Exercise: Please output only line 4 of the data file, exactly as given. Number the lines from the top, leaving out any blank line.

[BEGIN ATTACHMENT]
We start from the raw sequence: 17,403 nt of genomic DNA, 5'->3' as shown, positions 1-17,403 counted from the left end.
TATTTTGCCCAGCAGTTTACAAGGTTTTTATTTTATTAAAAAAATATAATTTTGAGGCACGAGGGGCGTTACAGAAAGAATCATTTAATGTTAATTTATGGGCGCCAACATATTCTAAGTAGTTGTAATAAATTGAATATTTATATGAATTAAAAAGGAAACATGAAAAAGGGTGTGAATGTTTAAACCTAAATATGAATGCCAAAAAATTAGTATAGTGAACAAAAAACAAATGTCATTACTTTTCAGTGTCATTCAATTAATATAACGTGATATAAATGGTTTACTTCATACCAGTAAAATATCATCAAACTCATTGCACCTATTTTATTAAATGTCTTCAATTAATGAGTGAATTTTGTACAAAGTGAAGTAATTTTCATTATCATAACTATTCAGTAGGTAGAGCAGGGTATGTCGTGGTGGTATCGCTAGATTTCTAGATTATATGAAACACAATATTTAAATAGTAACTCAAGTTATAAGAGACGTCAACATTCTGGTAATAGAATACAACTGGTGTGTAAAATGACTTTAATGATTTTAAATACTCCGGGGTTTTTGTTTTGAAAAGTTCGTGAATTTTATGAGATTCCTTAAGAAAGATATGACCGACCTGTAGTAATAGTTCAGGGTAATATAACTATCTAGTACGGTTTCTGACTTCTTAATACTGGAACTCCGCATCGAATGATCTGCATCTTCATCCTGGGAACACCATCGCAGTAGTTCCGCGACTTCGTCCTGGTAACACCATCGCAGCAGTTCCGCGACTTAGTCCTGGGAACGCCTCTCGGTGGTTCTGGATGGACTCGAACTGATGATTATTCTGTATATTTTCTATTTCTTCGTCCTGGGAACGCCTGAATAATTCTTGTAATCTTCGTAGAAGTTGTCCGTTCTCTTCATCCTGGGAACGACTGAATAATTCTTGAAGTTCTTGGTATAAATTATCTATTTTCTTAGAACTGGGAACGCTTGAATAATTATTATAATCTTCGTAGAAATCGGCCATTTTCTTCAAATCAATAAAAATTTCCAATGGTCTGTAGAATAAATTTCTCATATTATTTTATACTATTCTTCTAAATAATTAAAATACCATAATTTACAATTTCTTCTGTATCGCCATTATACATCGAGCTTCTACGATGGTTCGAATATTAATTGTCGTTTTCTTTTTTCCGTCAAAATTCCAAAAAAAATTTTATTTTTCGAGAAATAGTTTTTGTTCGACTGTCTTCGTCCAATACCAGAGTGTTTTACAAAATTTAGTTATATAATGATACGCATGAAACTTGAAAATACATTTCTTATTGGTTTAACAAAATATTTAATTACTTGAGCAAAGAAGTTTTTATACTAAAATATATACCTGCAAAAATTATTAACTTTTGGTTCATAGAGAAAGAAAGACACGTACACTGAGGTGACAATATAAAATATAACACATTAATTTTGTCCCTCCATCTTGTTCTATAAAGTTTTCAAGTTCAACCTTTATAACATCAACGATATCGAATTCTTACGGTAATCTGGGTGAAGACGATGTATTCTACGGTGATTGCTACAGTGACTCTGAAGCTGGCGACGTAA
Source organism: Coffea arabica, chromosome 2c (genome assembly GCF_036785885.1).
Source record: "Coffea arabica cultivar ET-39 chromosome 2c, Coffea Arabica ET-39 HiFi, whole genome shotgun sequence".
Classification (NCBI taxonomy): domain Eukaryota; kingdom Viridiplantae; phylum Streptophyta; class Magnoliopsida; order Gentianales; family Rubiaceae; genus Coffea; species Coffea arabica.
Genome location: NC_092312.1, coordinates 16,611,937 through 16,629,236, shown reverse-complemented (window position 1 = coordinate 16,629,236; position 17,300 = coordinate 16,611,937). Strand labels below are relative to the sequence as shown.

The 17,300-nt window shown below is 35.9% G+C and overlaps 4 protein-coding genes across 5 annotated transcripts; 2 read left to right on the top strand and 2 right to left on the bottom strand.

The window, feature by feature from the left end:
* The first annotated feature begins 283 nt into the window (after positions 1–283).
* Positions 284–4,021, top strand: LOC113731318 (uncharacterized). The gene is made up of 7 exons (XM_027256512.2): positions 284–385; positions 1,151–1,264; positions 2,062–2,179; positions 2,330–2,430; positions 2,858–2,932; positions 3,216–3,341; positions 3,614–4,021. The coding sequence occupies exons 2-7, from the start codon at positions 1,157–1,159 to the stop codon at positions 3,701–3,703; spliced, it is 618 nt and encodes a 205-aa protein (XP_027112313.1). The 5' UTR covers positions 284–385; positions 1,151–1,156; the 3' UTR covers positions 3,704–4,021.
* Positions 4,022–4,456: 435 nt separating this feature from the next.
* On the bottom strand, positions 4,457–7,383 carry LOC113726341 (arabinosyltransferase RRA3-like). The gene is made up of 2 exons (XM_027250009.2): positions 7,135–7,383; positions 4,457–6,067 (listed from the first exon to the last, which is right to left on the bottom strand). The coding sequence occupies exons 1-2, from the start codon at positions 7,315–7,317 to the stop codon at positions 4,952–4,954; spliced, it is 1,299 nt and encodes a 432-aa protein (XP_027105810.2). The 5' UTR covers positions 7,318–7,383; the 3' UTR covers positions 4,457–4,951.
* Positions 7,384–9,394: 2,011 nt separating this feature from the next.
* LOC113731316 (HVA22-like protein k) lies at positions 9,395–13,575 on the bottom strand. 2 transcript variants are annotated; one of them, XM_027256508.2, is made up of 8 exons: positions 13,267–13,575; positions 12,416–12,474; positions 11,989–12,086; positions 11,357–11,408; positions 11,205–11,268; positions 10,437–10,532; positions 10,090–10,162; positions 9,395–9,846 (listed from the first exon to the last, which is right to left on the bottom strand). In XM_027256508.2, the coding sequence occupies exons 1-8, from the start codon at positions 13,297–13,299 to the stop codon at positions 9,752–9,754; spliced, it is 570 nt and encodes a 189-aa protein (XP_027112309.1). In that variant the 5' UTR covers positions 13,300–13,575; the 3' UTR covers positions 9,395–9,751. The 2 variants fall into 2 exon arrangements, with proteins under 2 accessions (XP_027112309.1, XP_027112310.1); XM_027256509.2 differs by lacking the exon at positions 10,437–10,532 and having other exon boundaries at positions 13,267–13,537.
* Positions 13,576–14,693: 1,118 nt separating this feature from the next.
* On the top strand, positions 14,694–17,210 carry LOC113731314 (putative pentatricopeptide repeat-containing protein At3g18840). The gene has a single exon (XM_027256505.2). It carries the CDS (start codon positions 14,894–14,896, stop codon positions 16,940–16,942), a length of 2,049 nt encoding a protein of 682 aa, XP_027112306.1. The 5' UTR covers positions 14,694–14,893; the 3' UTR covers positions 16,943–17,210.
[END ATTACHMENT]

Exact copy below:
Source record: "Coffea arabica cultivar ET-39 chromosome 2c, Coffea Arabica ET-39 HiFi, whole genome shotgun sequence".